I Enjoy Being a Girl


Heading into day one of this Spring Intensive I had those first day jitters you get when you start a new job or a new semester of classes. You know the jitters where you’re constantly trying to stay calm and collected while simultaneously battling the storm of emotions inside you that make you wonder what every single person you interact with is thinking about you? Then once you’re in the groove you think back to how silly those jitters were because you’re obviously so totally awesome and you can handle that new class or work schedule like a pro. Those jitters I was prepared for. And those jitters I knew how to work through.

Then came day two. Oh no but not just any other easy day two. No no no. It was a day two filled with singing auditions. There’s something about a singing audition that brings what I can only describe as sheer terror into my being.

When I was little I used to sing all of the time, and I strutted on stage acting like a boss just belting note after note. And then came that awkward and uncomfortable time of adolescence that brought along with it harsh criticism and self-doubt. That time in life is so delicate and fragile that in order to get over the hump that is second guessing what you’re passion about, you need to be surrounded by love. I cannot reiterate enough how extremely important this idea of surrounding yourself with love is. As I entered into high school, someone I looked up to as a singer actually tore my confidence down and made me feel like I wasn’t good enough. And even worse, that I would never be good enough. All of that reckless abandon of passion and intensity and happiness that I cultivated as a young singer was slowly whittled away by a mentor who didn’t understand the idea of inspiring a young creator. It got to the point where even when I received good criticism or compliments, I no longer believed it.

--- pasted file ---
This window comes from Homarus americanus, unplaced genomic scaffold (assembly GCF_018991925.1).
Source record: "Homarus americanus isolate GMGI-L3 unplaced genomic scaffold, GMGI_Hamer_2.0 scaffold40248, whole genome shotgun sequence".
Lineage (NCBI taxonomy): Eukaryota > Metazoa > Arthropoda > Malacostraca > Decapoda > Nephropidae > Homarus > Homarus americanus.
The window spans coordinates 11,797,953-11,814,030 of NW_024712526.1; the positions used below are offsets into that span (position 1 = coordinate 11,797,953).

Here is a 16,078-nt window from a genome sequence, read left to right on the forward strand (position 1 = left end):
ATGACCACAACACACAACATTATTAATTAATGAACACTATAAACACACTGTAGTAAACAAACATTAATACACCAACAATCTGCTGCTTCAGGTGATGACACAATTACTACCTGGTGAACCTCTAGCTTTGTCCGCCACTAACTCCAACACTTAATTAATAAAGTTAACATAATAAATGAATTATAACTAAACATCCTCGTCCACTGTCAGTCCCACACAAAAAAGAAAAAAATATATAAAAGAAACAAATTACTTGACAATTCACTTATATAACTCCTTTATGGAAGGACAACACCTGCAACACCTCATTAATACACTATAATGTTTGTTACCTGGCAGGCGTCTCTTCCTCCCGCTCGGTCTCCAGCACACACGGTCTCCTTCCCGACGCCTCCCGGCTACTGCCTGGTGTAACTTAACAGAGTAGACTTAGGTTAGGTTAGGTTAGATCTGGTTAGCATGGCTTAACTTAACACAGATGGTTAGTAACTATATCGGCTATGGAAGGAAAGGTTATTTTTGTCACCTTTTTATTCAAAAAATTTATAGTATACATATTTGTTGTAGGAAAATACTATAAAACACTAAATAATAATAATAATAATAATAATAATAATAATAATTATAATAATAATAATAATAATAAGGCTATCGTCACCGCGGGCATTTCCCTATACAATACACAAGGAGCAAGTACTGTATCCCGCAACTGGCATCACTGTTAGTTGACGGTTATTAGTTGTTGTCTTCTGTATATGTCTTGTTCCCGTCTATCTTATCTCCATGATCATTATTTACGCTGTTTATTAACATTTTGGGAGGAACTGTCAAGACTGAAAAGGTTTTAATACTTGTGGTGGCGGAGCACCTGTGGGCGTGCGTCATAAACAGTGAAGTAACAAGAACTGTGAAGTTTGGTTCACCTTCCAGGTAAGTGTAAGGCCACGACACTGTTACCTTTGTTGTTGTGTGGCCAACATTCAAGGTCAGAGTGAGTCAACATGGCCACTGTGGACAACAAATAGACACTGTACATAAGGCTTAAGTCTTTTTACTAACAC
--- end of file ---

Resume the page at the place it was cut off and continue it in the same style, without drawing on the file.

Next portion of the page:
Performing as a Senior in high school at Mt. Tahoma Jazz Festival

I started to seriously consider myself a bad singer, a poor performer, and someone who didn’t deserve to do what she loved. Singing no longer became something that inspired me, only something that scared me. It’s been over three years since I have been out of high school, and still those feelings of low self-esteem and worthlessness as a singer creep into my mind whenever I sing. Oh I have made huge steps in building confidence and loving myself and what I do, but as most of you know it’s terribly difficult to ever escape those hurtful words entirely.

So as you can guess, I was terrified going into this session. (Side note: I cried some nervous tears before heading to class to my lovely girlfriend Stephanie who of course was as patient and loving as always and reminded me how much of a freaking star I was.) As class began a few of the other performers went up and sang (beautifully I might add), and as one girl sat down after her audition I forced myself to jump off the deep end and stood up to sing next. I got through my song – I Enjoy Being a Girl from Flower Drum Song – with nerves, and whaddya know I was surprisingly happy with how the song came out! Of course right? As Eric workshopped the song with me, he left me with some inspiration that I jotted down to share with you all.

  • Auditions are scary, but they’re not nearly as important as working through emotions and motivations and messages as an artist and as a creator.
  • Acting/Singing/Performing is a never-ending pursuit of impossible perfection. You will never be completely ready. You will only be as ready as you are in that moment that you step on stage to perform.
  • It will never be perfect, so don’t strive for perfection. Whatever comes out, comes out. Your goal is to simply spread the message of the song because when the emotion is real, that’s the reason to sing. That’s the reason music exists.
My messy notes I scramble to take as everyone performs.

Leaving the class, I felt exhausted once again from the rollercoaster of emotions I rode throughout the span of two hours. But the most important feeling I came away with was an inspired ferocity. Eric was right. I cannot be a product minded performer. I perform to relay emotion and rawness and a message. I can no longer be defined by the self-doubt I fostered as a high schooler. I am here for a reason and I continue to do this work because I cannot possibly live without.

It’s time to step into a life of striving for improvement and authenticity. Not perfection. I mean, easier said than done for sure. But, I’m ready to go for it.

We’ll see what next week brings!

Keep creative,


(I recorded the time Eric and I were working one on one so I could review what we had talked about later. Not the best quality video, but you can hear me belt some sweetness. To hear a little minute snippet of my song, head over to https://youtu.be/1liIvR94ZZk)


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